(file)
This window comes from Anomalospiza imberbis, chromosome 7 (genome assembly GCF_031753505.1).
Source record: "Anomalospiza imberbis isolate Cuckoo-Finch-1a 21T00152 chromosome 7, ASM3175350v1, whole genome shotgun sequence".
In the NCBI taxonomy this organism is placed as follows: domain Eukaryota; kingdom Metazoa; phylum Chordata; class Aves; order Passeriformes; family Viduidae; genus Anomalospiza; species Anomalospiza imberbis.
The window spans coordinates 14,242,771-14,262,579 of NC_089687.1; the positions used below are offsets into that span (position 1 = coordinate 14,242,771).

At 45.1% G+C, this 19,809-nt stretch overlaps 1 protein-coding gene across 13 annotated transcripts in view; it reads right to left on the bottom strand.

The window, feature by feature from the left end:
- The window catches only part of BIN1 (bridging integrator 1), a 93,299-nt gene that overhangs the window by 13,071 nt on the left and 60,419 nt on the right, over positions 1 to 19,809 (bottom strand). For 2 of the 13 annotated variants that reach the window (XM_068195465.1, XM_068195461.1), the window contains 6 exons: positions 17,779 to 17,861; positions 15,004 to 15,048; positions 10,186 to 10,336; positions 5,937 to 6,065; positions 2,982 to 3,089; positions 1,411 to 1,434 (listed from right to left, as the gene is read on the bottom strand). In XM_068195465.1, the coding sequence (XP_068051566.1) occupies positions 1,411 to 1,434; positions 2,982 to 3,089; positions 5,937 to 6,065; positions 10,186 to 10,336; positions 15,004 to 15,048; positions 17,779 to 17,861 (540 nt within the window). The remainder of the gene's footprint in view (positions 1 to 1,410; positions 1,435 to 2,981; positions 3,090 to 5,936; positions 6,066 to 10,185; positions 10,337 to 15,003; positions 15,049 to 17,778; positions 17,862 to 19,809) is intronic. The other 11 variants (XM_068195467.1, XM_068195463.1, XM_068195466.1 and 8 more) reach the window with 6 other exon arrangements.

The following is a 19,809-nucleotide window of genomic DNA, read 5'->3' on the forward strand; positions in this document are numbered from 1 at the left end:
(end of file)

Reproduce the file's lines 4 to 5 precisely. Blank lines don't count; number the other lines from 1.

The window spans coordinates 14,242,771-14,262,579 of NC_089687.1; the positions used below are offsets into that span (position 1 = coordinate 14,242,771).

At 45.1% G+C, this 19,809-nt stretch overlaps 1 protein-coding gene across 13 annotated transcripts in view; it reads right to left on the bottom strand.